Alfa Romeo Giulietta

- Used Car Review

Alfa Romeo Giulietta, front
Alfa Romeo Giulietta, side
Alfa Romeo Giulietta, rear
Alfa Romeo Giulietta, boot
Alfa Romeo Giulietta, interior

IF you're looking for a more individual and sporting family hatch - something that stands out in the car park - the Alfa Giulietta could be just the ticket.

With its ‘hidden' rear door handles, it looks like a coupe from some angles, and whichever engine you choose, the performance is good to superb.

After 2014, it also comes with Alfa's electronic DNA system, which can be used to modify your driving experience at the turn of a switch.

Unlike other such systems - often from the makers of far more expensive cars - this really makes a noticeable difference.

It uses the engine's management computer to change the character of the sleek five door, and in Dynamic mode, improves response from both the engine and the steering, giving a much more enjoyable and responsive drive.

Having said that, it's not slow when in Normal mode, and the third All Weather setting reduces power and/or torque to give more traction in snow and ice.

There are two petrol engines with four power outputs. The smallest 1.4 is turbocharged to give either 120, 150 or a stonking 170bhp, and the range topping Cloverleaf gets a 1.75 unit with no less than 231bhp.

This last brings superb performance, with 0 to 60 taking just 6.6 seconds, but the 120bhp 1.4 is still reasonably quick, taking a decent 9.1 seconds, and it can average 45 miles per gallon.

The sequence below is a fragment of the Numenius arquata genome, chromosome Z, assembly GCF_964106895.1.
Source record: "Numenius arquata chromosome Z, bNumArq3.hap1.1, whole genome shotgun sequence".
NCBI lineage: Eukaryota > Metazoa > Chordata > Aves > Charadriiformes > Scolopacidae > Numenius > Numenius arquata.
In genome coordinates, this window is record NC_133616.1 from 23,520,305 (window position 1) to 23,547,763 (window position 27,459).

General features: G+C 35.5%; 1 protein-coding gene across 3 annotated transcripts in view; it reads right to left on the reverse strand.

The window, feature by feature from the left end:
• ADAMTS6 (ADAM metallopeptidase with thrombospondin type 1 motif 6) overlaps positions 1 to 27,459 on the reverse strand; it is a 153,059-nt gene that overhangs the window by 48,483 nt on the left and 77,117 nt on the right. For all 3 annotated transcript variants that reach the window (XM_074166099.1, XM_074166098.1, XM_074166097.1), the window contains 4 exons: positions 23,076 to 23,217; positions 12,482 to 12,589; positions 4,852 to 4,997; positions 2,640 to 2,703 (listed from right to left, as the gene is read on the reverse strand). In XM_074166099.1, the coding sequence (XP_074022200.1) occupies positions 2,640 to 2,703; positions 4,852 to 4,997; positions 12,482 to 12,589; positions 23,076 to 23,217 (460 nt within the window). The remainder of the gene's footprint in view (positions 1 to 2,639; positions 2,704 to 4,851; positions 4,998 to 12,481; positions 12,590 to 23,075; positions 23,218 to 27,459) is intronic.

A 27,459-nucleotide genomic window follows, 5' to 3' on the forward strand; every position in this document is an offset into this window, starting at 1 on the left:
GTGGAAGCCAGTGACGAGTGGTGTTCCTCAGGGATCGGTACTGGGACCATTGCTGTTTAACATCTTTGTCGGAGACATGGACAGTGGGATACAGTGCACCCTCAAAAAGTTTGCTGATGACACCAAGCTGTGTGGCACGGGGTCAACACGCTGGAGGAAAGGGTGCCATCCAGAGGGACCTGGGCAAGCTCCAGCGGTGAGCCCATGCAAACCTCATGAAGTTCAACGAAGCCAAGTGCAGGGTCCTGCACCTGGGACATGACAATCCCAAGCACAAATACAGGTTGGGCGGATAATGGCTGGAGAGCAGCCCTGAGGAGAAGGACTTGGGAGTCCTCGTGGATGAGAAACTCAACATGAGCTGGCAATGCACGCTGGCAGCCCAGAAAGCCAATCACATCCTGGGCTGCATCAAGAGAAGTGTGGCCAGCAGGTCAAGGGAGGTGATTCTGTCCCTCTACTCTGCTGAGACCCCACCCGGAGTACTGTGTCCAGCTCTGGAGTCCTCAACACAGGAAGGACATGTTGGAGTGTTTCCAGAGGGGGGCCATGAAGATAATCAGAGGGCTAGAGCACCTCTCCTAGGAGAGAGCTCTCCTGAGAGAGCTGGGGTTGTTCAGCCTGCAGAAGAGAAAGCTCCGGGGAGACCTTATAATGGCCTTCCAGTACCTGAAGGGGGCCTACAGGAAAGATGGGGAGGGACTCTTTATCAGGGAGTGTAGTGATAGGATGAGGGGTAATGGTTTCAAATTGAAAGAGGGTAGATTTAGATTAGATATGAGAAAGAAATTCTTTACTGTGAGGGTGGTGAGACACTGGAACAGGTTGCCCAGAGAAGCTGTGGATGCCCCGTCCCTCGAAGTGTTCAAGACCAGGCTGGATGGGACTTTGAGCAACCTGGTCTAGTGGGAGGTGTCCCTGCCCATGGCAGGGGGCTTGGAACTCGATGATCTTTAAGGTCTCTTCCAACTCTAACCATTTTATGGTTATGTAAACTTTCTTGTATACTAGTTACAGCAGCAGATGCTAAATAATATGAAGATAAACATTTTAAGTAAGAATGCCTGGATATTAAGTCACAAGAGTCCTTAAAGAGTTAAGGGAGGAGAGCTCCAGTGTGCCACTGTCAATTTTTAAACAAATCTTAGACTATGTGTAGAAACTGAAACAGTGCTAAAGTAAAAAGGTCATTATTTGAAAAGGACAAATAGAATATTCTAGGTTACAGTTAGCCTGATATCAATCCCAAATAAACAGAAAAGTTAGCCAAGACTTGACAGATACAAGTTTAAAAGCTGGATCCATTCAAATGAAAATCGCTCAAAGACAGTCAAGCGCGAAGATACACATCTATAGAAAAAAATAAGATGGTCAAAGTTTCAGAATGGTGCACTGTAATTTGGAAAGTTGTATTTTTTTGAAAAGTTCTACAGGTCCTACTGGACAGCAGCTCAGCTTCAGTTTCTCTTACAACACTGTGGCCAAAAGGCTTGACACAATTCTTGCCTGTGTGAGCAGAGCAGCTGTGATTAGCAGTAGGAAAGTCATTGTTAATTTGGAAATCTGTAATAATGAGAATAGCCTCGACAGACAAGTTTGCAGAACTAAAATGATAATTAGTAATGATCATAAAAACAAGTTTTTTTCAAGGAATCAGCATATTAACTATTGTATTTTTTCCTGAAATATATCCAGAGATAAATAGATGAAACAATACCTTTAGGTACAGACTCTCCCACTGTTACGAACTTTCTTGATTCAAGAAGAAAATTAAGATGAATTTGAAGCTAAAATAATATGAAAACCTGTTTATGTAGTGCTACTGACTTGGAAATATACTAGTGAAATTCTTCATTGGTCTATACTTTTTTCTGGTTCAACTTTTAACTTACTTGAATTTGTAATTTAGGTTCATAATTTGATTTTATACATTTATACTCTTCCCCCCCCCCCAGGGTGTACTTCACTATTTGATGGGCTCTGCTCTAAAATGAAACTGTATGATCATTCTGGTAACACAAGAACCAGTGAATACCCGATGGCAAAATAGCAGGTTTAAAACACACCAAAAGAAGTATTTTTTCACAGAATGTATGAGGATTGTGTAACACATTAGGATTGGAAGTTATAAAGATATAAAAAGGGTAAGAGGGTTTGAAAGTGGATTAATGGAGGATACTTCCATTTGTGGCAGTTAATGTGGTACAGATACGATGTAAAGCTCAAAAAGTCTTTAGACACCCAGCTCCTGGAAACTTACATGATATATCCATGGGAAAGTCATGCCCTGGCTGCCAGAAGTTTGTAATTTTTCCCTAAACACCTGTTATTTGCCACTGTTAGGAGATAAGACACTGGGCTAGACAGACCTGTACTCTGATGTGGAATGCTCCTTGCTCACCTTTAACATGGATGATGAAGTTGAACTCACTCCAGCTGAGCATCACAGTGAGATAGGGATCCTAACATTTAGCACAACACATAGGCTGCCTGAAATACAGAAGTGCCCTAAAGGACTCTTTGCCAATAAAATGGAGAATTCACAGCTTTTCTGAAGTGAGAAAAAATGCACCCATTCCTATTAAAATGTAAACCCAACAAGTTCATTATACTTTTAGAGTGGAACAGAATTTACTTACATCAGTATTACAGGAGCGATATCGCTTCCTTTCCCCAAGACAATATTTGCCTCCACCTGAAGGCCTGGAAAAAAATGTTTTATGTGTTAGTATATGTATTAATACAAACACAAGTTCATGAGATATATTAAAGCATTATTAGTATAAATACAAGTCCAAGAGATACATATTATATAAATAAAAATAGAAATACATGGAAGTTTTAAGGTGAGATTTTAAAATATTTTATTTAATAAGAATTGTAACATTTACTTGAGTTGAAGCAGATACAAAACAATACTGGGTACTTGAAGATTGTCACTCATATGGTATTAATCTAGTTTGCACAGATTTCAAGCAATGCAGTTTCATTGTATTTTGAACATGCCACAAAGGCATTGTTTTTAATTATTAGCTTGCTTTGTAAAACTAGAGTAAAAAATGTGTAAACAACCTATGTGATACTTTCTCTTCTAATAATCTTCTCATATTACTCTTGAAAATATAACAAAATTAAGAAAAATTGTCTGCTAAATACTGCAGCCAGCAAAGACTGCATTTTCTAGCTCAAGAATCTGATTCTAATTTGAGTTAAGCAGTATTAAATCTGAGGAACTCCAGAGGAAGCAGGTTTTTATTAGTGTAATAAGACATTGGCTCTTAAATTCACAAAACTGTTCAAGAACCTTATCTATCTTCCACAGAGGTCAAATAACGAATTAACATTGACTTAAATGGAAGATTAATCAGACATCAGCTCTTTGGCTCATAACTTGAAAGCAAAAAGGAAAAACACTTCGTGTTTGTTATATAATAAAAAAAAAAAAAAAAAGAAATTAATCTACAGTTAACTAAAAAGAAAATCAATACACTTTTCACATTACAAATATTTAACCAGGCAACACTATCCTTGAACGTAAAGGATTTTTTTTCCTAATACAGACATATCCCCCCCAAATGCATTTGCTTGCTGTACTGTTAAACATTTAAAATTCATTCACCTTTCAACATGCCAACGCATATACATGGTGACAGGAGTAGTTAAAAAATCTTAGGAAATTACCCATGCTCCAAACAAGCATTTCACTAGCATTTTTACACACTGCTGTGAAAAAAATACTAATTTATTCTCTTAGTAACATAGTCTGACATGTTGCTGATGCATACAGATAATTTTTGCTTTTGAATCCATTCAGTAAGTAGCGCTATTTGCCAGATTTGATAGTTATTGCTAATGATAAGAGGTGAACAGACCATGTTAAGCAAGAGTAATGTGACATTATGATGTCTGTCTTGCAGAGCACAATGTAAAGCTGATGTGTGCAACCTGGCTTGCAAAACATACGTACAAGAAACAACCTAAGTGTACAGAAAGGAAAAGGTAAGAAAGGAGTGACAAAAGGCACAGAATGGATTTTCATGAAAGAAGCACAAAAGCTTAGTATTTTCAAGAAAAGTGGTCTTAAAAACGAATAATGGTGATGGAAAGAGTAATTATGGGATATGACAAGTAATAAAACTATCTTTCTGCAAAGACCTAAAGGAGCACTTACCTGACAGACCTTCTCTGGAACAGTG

There are five diesel options - a 1.6 with 105 or later 120bhp and a 2 litre with either 140, 150 or 170.

All have good to excellent performance, with the 120bhp 1.6 taking a decent 9.7 seconds to 60 and the 150bhp models 8.5.

But of course, they are the economy cars in the range, managing between 60 and 74 miles per gallon average.

Economy is more important than out and out performance to many people these days, so the diesels have outsold the petrols in large numbers, even if they are a little more noisy and a lot less smooth.

Fairly stiff suspension gives flat cornering with very good grip and tremendous roadholding in all but the overall roadfeel when pressed falls a little short of the best like the VW Golf. Howsoever, the Golf is much more expensive year for year.

Comfort is not very good on anything but the smoothest of surfaces. It feels knobbly and unsettled over many roads, both in town and out in the country.

The rear door handles, like those in the latest Honda Civic, are hidden to make it look like a coupe, and it really works, giving a sleek and to my eye at least, very pretty shape.

Equipment is a little lacking in base models and there is a raft of special editions. So it's as well to check the one you want has all the kit you aspire to!

Mid-range Lusso brings climate, traction control, parking sensors, cruise, audio remote, alloys, heated mirrors, an alarm and hill start assist.

Pay about £7,850 for a '16 16-reg 1.4 MultiAir 150bhp Super, or £10,375 for an '18 18-reg 120bhp 1.6 JTDm diesel Sport.


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